Ahead of the prime minister’s throne speech set to take place on Sept. 23, a constitutional lawyer says some of the government’s plans to regulate online content and hate speech could threaten legitimate free speech.
On Sept. 6, Heritage Minister Steven Guilbeault revisited the idea of regulating social media in an interview with Global’s The West Block, stating that platforms like Facebook and Twitter “can’t regulate themselves” and that the Liberal cabinet would soon put forward new legislation to address the problem.
One aim of such regulation is to combat hate speech and disinformation online as well as child pornography and incitement to terrorism, Guilbeault said.
“We have free speech in our society, but people can’t say everything. You can’t verbally abuse someone,” he said, while noting that the move is not about putting “an end to free speech on the internet.”
But Jay Cameron, the litigation manager at the Justice Centre for Constitutional Freedoms, sees much to be concerned about regarding the government’s plans in relation to free speech.
“The Charter [of Rights and Freedoms] says the right to have your own thoughts, beliefs, opinions, and to express them is ‘fundamental,’ meaning that this right is of paramount and foundational importance in a free and democratic society,” he said in an interview.
“The Liberal-run government has consistently set itself to do an end run around section 2(b) of the Charter and attempt to infringe it in a variety of ways.”
One of the focuses is the control of “so-called hate,” Cameron says, but at the same time the government has failed to provide a clear definition of what hate is.
“You start digging and you find out what they mean by ‘hate’ is often entirely legal speech that is disagreeable to—usually progressive—orthodoxies,” he says.
“They can’t legally censor it currently because it is not illegal speech, so they want to create a new censorship mechanism to give themselves more power.”
The government is also entertaining the idea of reviving Section 13 of the Canadian Human Rights Act, a controversial law that was repealed in 2013 as a result of widespread concern over the threat it posed to free speech due to its broad language.
Section 13 declared it to be a discriminatory practice for people to communicate through telephone or the internet anything that would expose someone to “hatred or contempt” if that person was “identifiable on a basis of a prohibited ground of discrimination.”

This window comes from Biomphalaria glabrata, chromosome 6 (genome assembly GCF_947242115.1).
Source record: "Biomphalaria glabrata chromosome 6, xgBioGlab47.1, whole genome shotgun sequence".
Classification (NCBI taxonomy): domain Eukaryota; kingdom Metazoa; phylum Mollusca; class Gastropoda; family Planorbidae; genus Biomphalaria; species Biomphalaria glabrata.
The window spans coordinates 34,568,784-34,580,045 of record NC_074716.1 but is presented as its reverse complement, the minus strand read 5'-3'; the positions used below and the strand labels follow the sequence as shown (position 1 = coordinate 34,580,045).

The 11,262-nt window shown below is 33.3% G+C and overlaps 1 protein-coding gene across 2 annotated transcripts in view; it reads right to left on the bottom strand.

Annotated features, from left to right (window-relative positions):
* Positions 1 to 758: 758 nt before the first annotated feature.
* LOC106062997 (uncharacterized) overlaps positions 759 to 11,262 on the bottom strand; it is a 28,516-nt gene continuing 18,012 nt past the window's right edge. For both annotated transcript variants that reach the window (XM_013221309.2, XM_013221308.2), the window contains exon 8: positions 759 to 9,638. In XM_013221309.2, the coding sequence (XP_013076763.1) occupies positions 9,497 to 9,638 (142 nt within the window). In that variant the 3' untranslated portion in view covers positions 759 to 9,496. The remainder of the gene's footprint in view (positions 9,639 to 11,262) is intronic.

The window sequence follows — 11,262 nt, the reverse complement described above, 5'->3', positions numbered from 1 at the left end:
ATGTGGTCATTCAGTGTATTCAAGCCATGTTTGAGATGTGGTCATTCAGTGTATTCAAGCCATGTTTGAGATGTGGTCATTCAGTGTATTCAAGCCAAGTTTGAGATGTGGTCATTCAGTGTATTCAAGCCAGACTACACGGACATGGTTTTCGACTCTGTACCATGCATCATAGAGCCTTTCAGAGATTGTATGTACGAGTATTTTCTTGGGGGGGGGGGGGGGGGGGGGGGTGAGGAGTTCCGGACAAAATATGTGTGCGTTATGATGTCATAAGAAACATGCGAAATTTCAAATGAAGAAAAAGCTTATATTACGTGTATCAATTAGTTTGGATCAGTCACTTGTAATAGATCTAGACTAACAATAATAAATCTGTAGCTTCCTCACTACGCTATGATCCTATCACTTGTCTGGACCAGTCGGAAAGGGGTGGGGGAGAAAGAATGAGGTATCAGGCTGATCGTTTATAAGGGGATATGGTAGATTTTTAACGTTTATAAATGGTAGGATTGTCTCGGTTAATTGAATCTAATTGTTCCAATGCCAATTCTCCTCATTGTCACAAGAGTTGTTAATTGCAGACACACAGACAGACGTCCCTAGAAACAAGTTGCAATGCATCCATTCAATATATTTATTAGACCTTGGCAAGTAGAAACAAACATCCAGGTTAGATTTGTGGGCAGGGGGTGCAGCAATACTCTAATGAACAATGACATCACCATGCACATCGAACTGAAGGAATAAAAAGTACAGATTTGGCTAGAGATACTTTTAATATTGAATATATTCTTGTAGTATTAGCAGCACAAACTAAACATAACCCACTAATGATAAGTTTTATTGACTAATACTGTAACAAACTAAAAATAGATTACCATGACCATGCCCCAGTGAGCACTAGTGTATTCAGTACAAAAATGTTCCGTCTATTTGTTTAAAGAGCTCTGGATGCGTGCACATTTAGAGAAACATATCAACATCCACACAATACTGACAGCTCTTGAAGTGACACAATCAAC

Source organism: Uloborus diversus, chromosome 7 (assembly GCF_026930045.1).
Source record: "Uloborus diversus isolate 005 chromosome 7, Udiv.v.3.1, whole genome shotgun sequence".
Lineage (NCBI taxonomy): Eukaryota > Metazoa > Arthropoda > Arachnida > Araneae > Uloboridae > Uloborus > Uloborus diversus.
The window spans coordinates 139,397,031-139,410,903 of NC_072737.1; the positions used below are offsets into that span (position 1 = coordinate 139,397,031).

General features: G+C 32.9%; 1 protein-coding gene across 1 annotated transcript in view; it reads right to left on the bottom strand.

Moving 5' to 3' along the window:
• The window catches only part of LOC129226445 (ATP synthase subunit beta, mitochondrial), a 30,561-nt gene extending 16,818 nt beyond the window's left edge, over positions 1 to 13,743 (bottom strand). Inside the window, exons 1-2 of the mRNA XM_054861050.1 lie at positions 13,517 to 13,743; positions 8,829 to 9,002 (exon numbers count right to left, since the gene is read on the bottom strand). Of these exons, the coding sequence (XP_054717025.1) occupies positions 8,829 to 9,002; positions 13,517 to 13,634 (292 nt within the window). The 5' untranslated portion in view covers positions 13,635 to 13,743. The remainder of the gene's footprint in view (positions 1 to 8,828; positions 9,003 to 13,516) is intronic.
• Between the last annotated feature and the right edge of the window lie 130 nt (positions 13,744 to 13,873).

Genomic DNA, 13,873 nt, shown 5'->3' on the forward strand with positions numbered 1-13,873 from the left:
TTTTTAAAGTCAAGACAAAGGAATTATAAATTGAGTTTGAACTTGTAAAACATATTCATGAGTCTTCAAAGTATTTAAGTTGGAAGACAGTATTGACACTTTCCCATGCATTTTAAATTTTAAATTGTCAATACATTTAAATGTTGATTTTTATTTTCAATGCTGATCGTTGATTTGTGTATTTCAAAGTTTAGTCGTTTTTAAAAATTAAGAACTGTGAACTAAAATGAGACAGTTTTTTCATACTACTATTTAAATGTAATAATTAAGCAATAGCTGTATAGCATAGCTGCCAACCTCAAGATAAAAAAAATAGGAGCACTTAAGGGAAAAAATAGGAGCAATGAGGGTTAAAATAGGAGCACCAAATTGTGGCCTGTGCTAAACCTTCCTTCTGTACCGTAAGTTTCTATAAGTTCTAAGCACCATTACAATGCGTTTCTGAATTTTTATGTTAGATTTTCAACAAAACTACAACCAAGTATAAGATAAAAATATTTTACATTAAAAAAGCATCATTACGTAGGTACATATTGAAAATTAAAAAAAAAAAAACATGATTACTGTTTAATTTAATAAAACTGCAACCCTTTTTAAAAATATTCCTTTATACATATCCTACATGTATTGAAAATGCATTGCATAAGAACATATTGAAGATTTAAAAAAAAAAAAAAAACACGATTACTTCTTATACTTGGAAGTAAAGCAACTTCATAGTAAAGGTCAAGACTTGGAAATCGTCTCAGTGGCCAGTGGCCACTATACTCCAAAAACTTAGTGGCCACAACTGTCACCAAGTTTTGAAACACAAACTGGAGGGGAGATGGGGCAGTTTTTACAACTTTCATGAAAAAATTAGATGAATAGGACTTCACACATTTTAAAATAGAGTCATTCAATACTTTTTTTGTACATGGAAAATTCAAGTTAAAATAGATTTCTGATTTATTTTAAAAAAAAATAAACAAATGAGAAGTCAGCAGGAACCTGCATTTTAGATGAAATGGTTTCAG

In the wake of mass killings such as that in Christchurch, New Zealand, in which online hate has been said to have played a role, a Liberal-dominated House of Commons committee recommended that the government start consultations to revive Section 13 and amend it to target hate speech spread through social media
Justice Minister David Lametti said in June 2019 that “the limits of free speech, justifiable limits of free speech, is something that any government should be looking into—as the prime minister did when he was in Paris and looked at the Christchurch declaration.”
Lametti’s office said in an email that the government “is committed to confronting the problem of online hate, which has become all too common for a growing number of Canadians, including marginalized and racialized individuals and communities.”
The work is at the initial consultation stage, the email said, and includes “ensuring that Canadians’ rights are protected.”
Cameron notes that Section 319 of the Criminal Code already prohibits hate speech. The biggest problem with reviving Section 13, he says, is that it has none of the checks and balances Section 319 requires when it comes to prosecuting hate speech, such as having the attorney general sign off on a prosecution, nor any of the “rigorous defences” that are outlined in Section 319.
“Section 13 has no such defences, and no approval is required from the attorney general for a prosecution,” Cameron says.
“In this sense, it is a very draconian law that is tailor-made to censor and punish legal expression that bureaucrats and some politicians and their supporters do not like. It is a profoundly oppressive law which sounds sort of well-intentioned until you start to study its implications.
“What is often termed ‘hate’ today is not hate at all, but rather disagreement. And you have a constitutional right to disagree and to express disagreement.”
Guilbeault declined to comment for this article.